Population and Demographic Change : Where is Minnesota?We look at how population is predicted to change and evolve in Minnesota, in the U.S., and in the world.
By: Laura Pena and Amos Gewirtz, Sibley Scribe
Population change – both growth and decline – have been one of the top issues for countries in recent years, and every country around the world has its own unique population pattern.
The population of the world, according to the United States Census Bureau, is 6,989,500,000. According to a separate estimate by the United Nations, it has already exceeded 7 billion people. The most populous continent is Asia with a population of approximately 4.1 billion. Among those people, many are in China, a country of nearly 1.4 billion, and India, with 1.2 billion.
Only about 5% of the world’s population lives in the U.S. – about 312,800,000 people, but unlike some developed countries, the United States is still growing rapidly thanks to relatively high fertility and immigration rates. It is predicted that the U.S. will grow by approximately 50 million people by 2025.
Immigration, as we all know, is an important factor in America’s growth. From 2000 to 2010, over 14 million people came to the U.S. legally, most coming from countries such as Mexico, India, the Philippines, and China. Additionally, in a report published February 1, 2011, the Pew Hispanic Center (PHC) estimated that there were about 11.2 million undocumented immigrants living in the U.S.
So, what is predicted of Minnesota’s population and demographic situation? How does it compare to the nation as a whole? Minnesota’s population numbers about 5,303,900 people, according to the U.S. Census Bureau. The white population forms the majority of Minnesota’s population, and counts for about 83%. Compared to the rest of the U.S., Minnesota is more white (83% of the population compared to 72%), and has fewer Latinos (5% of Minnesota’s population compared to 16% of the U.S. population) and African Americans (5% of Minnesota’s population compared to just over 12% of the U.S. population).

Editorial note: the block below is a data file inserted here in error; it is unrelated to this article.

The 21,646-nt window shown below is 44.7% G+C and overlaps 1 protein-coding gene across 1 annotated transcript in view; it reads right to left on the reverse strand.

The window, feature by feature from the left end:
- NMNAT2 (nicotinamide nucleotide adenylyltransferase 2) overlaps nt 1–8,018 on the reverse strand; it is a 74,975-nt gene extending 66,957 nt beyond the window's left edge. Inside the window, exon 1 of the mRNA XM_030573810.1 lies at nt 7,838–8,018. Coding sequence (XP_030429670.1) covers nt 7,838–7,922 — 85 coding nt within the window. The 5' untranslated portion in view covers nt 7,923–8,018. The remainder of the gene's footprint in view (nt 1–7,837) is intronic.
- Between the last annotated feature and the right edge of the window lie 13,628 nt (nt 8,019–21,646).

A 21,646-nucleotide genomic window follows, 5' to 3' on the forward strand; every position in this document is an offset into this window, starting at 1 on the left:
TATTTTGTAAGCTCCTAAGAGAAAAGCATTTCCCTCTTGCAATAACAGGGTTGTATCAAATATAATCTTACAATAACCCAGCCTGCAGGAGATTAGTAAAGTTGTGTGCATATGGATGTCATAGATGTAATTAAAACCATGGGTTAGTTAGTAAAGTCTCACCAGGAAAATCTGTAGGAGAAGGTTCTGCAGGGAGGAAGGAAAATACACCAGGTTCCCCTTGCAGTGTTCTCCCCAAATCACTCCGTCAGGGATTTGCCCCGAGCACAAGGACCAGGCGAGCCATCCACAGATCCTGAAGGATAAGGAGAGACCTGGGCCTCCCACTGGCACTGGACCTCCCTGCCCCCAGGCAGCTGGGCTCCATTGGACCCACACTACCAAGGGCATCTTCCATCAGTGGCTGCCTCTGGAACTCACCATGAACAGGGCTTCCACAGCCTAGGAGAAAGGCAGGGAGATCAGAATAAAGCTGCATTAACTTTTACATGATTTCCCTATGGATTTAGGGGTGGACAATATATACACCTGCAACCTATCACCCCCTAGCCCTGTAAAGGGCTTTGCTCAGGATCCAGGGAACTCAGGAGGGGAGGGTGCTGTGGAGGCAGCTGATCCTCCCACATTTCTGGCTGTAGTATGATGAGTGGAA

But Minnesota’s immigration and demographic story is very interesting. The influx in recent years has been from sub-Saharan countries such as Somalia, Ethiopia and Kenya, and from the Hmong areas of Thailand and Vietnam. In 2009, for example, there were over 4,000 immigrants from Somalia and over 1,600 from Ethiopia. There were around 1,000 from Kenya and Liberia. Saint Paul has the largest urban population of Hmong people in the U.S., but the Hmong are not from just one country. Most of those who come to Minnesota are from Thailand and Vietnam. There were about 2,000 emigrants to Minnesota from the Indochinese peninsula in 2009, and the estimated Hmong population in Minnesota as of 2010 was around 67,000. Minnesota’s Hispanic population is estimated to be about 250,000, an increase of over 75% from the year 2000.
In 2000, Minnesota was 88% white, but now it’s around 83% white. This is a significant change, and is predicted to continue. According to the Minnesota State Demographic Center, Minnesota’s population will increase by 20% over the next 25 years. The proportion of Minnesota’s population that is non-white is projected to rise from 15% now to 25% in 2035.
Sources for this article include CBS News, the Minnesota State Demographic Center, Department of Homeland Security Immigration and Naturalization Service, and the Pew Hispanic Center.